|Clock strikes midnight on Rockies' magical run|
|Written by Admin|
|Monday, 29 October 2007 00:26|
Visions of a World Series championship for the Rockies vanished in Colorado's thin air Sunday night when Boston completed a four-game sweep with a 4-3 victory.
After that remarkable 21-1 run carried the Rockies to a surprising pennant, their luck ran out against the powerful Red Sox.
``We made it to the World Series. I mean, bad teams don't make it to the World Series,'' first baseman Todd Helton said.
``We're a good baseball team and we realize that and just, we kind of hit a buzz saw with those guys,'' he added. ``You tip your cap and go and get ready for next year.''
All the ingredients that cooked up Colorado's incredible streak were snatched away by the Red Sox, who outscored the Rockies 29-10 and outhit them .333 to .218 in sweeping their second Series in four seasons.
``It was a little bit of everything: They played defense, they pitched, they did it all,'' Troy Tulowitzki said.
And the Rockies did none of that. They had a 7.68 ERA compared to Boston's 2.50.
``No reason to hang our heads. We accomplished a lot this season,'' said Helton, the face of the franchise who washed away a decade of disappointment and finally reached the postseason after 1,578 games.
``They outplayed us. We have no reason to be upset. We made the World Series. We did a lot this year. We came a long way.''
At least they have their first NL pennant flapping on the flag pole at Coors Field. It will have to do for now.
The Rockies were bullied by Boston, a team that did to Colorado what the Rockies had done to everyone else for a magical month and a half.
``I think everybody in this clubhouse is proud of what we accomplished and can take that into the offseason with their heads held high and a smile on our face,'' MVP hopeful Matt Holliday said. ``Because I think if you had told anybody that the Rockies would be in the World Series this year, they'd have said, 'You're crazy.'''
The Rockies steadfastly refused to use rust as an excuse, but the fact is they endured an eight-day wait for the World Series. By sweeping Arizona in the NL bracket, they were too good for their own good.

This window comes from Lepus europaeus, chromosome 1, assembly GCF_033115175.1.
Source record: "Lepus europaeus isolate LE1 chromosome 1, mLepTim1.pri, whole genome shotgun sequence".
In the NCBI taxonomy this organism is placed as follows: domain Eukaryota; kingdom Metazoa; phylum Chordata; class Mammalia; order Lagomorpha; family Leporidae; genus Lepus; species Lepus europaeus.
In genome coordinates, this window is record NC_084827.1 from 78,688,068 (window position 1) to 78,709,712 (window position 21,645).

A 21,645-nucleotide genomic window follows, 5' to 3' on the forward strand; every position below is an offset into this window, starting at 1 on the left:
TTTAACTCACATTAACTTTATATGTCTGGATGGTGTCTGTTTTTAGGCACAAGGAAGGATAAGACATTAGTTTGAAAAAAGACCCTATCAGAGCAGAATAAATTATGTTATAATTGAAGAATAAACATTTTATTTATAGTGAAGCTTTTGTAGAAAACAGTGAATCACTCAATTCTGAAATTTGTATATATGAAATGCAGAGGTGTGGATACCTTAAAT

Against Boston, the Rockies looked more like the fourth-place team they were in mid-September, not the one that swept its first seven postseason games just like the 1976 Cincinnati Reds of Big Red Machine fame.
Colorado's only constant throughout the postseason was stellar defense, which is supposed to win championships. When David Ortiz, Jacoby Ellsbury, Josh Beckett and Jonathan Papelbon are on the other side, all that great glove work can go to waste.
``They just flat-out beat us in all aspects of the game,'' Jamey Carroll said. ``They showed why they're the best from the beginning to the end.''
The Rockies led the NL in batting and had the league's best ERA after the All-Star break. You never would have known it watching the lopsided games in Boston and Denver.
``The better team won,'' Tulowitzki said. ``But I felt we came a long way to get here. We have a young ballclub full of talent and hopefully we will be back.''
About the only one in the Colorado clubhouse who wasn't giving the Red Sox the credit they deserved was team owner Charlie Monfort, who said: ``I think this team is a better team than Boston's.''
``How did we win 21 out of 22? The breaks,'' Monfort said. ``I think they got the breaks. Are they a better team? I don't think so. I think if you give us 10 games against them, we'll beat them six. And we only had four.''
Monfort also said he'll make a ``reasonable, long-term contract'' offer to Holliday this offseason, two years before he's eligible for free agency.
That's something Holliday didn't want to discuss on this night of disappointment.
``I'm not going to talk about that right now. Those are things that are down the road for me and right now I'm just worried about saying my goodbyes to my guys,'' Holliday said. ``There will be a time and a place to discuss all those things. But right now it's just getting over the disappointment of losing and spending some time with my teammates until everybody goes their separate ways.''
Monfort also raised the bar high for next year.
``Go to the World Series,'' he said. ``And now we win it.''
The Rockies are already chalking up their disappointing World Series debut to a lack of experience.
``It's frustrating that we didn't play as well as we would have liked here,'' Garrett Atkins said. ``But we went on a hell of a run. We won the National League and got to the World Series. Nobody picked that to happen. So, there's a lot of things for guys to be proud of in here.''
LaTroy Hawkins had scribbled a message on the grease boards in every clubhouse the Rockies went to over the last month. It read simply: ``Not done.''
Despite the Red Sox celebrating on their field, the Rockies still aren't through, Ryan Spilborghs suggested.
``We're going to be back next year. We're going to be back for years to come,'' Spilborghs pledged. ``There's so much talent in this clubhouse it seeps from our pores. We're all going to get better. (Tulowitzki) is going to get better, I'm going to get better, we're all going to just get better and better.
``We're not done.''